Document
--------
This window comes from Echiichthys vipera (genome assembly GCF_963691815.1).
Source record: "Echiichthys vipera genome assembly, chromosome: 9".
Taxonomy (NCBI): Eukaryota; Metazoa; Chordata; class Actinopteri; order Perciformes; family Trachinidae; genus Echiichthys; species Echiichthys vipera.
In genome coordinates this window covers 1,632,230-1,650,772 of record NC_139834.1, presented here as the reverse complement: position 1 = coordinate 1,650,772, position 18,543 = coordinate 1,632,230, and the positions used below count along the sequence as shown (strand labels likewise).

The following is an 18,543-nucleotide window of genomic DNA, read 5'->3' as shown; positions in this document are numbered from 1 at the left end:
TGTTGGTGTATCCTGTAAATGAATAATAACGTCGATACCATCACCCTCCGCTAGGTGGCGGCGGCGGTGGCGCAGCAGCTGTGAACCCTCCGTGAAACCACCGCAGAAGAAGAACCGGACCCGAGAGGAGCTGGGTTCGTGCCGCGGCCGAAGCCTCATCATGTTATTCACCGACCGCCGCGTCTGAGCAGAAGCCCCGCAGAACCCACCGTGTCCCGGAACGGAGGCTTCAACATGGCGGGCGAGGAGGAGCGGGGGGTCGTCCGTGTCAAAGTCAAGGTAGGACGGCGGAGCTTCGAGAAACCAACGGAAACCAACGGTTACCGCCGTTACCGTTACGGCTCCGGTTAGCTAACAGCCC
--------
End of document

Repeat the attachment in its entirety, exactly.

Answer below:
This window comes from Echiichthys vipera (genome assembly GCF_963691815.1).
Source record: "Echiichthys vipera genome assembly, chromosome: 9".
Taxonomy (NCBI): Eukaryota; Metazoa; Chordata; class Actinopteri; order Perciformes; family Trachinidae; genus Echiichthys; species Echiichthys vipera.
In genome coordinates this window covers 1,632,230-1,650,772 of record NC_139834.1, presented here as the reverse complement: position 1 = coordinate 1,650,772, position 18,543 = coordinate 1,632,230, and the positions used below count along the sequence as shown (strand labels likewise).

The following is an 18,543-nucleotide window of genomic DNA, read 5'->3' as shown; positions in this document are numbered from 1 at the left end:
TGTTGGTGTATCCTGTAAATGAATAATAACGTCGATACCATCACCCTCCGCTAGGTGGCGGCGGCGGTGGCGCAGCAGCTGTGAACCCTCCGTGAAACCACCGCAGAAGAAGAACCGGACCCGAGAGGAGCTGGGTTCGTGCCGCGGCCGAAGCCTCATCATGTTATTCACCGACCGCCGCGTCTGAGCAGAAGCCCCGCAGAACCCACCGTGTCCCGGAACGGAGGCTTCAACATGGCGGGCGAGGAGGAGCGGGGGGTCGTCCGTGTCAAAGTCAAGGTAGGACGGCGGAGCTTCGAGAAACCAACGGAAACCAACGGTTACCGCCGTTACCGTTACGGCTCCGGTTAGCTAACAGCCC